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The International Journal of Prosthodontics

Edited by George A. Zarb, BChD, DDS, MS, MS, FRCD(C)

ISSN 0893-2174

September/October 2008
Volume 21 , Issue 5

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Evaluation of the Effect of Laser Tooth Whitening

Chia-Huei Lin, DDS/Tsau-Mau Chou, DMD, MScD, DScD/Jen-Hao Chen, DDS, MSD/Jheng-Huei Chen, DDS, MSD/Fu-Hsiung Chuang, DDS, MSD/Huey-Er Lee, DMD, PhD/Donald J. Coluzzi, DDS

Pages: 415418
PMID: 18950063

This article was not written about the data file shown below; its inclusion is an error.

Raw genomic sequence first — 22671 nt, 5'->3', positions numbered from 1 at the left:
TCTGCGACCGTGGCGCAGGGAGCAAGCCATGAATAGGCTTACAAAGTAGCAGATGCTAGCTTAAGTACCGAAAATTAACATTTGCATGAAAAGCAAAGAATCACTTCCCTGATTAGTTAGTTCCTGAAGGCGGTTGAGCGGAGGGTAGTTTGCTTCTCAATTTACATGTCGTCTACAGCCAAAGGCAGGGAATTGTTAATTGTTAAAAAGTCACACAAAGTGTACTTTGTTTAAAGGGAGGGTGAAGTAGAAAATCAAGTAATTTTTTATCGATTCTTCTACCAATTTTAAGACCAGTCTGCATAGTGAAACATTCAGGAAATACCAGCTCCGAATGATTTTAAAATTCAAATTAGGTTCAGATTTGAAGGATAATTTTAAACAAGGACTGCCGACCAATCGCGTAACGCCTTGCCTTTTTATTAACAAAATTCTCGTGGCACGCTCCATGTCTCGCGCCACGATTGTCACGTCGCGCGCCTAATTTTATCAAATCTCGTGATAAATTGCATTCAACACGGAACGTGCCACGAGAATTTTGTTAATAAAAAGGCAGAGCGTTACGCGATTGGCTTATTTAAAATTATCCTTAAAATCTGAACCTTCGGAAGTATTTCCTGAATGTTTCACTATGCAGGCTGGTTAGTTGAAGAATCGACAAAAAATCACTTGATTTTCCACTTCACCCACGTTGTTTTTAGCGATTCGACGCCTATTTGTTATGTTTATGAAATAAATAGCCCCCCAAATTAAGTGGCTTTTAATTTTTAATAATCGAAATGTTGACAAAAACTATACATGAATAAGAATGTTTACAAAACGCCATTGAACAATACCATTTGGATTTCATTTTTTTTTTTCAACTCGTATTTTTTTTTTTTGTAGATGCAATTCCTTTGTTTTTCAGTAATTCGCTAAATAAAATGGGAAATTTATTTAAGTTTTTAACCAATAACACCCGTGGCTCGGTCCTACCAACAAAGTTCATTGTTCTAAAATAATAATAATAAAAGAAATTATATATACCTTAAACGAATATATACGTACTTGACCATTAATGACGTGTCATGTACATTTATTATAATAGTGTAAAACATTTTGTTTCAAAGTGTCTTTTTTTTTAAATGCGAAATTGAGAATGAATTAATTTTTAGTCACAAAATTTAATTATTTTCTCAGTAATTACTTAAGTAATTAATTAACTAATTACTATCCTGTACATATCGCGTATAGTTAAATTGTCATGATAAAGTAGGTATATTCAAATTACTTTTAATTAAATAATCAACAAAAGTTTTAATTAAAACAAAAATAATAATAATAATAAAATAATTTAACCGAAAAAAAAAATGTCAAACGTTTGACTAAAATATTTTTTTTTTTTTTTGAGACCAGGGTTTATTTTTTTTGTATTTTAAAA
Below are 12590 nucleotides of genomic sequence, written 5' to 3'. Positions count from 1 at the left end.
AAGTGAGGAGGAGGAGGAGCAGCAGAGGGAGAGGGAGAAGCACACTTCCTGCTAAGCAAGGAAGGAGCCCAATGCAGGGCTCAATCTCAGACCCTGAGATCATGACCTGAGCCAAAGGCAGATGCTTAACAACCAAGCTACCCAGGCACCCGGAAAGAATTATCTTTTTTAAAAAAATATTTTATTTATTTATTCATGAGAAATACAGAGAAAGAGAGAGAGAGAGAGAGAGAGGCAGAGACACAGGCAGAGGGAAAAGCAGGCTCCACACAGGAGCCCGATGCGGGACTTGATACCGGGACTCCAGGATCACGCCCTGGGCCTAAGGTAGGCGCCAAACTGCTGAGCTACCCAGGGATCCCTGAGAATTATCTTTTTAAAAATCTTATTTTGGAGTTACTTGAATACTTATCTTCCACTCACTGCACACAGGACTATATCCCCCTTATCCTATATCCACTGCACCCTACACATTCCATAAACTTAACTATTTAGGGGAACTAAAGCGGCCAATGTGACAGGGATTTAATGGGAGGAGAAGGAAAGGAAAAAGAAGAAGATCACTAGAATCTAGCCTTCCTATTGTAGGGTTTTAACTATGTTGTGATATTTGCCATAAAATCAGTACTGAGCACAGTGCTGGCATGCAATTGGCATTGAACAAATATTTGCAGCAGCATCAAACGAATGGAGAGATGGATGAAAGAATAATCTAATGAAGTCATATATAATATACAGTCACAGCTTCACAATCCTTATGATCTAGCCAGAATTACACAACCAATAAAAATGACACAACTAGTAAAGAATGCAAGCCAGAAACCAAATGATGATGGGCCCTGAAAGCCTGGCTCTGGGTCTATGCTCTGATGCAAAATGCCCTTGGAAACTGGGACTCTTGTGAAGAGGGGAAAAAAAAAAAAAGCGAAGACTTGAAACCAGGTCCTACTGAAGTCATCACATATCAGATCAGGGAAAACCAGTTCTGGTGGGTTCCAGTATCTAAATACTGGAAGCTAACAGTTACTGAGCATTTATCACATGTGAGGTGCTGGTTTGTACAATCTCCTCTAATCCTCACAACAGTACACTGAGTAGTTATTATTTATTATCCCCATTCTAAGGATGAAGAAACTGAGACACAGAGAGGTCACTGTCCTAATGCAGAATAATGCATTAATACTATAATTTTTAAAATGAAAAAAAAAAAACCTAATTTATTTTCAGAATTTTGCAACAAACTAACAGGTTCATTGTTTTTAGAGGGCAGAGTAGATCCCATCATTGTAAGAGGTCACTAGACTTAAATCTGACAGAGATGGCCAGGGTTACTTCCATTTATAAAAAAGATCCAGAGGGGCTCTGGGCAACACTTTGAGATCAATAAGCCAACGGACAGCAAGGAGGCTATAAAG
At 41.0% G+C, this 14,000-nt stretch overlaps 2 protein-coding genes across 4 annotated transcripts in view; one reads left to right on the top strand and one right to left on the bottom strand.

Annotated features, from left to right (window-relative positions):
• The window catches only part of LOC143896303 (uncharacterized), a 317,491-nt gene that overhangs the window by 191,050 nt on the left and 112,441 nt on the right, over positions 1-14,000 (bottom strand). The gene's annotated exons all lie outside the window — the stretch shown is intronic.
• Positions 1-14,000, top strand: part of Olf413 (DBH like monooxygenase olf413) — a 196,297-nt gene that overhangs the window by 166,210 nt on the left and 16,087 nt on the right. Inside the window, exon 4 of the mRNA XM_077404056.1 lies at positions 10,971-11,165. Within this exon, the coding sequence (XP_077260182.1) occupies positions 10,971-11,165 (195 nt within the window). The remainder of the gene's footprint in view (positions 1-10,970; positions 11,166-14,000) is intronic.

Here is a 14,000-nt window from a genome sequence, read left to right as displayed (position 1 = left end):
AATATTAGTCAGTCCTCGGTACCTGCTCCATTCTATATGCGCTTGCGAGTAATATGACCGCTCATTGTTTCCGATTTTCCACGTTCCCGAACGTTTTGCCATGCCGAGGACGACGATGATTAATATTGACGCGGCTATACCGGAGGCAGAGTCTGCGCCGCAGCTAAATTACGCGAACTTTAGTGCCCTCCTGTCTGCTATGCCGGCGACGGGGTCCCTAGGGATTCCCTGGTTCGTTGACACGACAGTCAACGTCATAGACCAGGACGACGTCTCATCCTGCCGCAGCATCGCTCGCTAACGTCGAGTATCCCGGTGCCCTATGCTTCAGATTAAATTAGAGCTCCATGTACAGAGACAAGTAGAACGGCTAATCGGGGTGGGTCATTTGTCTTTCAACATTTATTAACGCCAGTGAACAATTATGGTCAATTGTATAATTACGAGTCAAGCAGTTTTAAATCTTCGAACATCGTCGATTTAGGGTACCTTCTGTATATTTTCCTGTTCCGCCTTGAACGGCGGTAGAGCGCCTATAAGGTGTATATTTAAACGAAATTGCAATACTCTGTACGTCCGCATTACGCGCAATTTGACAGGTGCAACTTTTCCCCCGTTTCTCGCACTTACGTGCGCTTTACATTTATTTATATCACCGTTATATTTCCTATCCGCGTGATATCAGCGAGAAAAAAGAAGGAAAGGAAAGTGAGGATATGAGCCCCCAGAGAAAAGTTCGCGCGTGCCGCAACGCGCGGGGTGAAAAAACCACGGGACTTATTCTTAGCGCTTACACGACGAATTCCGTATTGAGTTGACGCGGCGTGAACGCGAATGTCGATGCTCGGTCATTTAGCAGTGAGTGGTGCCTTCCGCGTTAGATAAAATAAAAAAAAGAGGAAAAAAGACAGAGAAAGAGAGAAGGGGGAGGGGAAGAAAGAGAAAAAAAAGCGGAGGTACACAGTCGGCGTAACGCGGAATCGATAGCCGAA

Purpose: This study aimed to determine whether gender, age, and initial tooth hue impacted the effect of laser tooth whitening. Materials and Methods: Ninety-one subjects were enrolled in a laser tooth whitening study at Kaohsiung Medical University. Sensitivity was evaluated by asking the patients about any tooth sensitivity they experienced after the whitening procedures were performed. The LaserSmile tooth whitener, containing 35% hydrogen peroxide, was applied to the tooth surfaces of both arches from the central incisor to the second premolar, and the LaserSmile Twilite diode laser was applied to the same maxillary and mandibular teeth. After removal of the whitening gel, shade matching was immediately performed with the ShadeEye NCC Dental Chroma Meter. Patients were classified into the following groups: tetracycline stain, gender, age, and initial tooth hue. Only 5 of the 91 individuals had tetracycline staining. Results: The initial tooth shade and the amount of shade change showed no significant differences between female and male patients, but a significant difference was found between hue and age group. Conclusions: Teeth with hue A showed greater shade improvement than teeth with hue C and hue D. Whitening response was better in younger individuals, and gender was not a factor that affected the whitening response. Sensitivity is common during the whitening procedure but can be tolerated by the patients. Int J Prosthodont 2008;21:415418.

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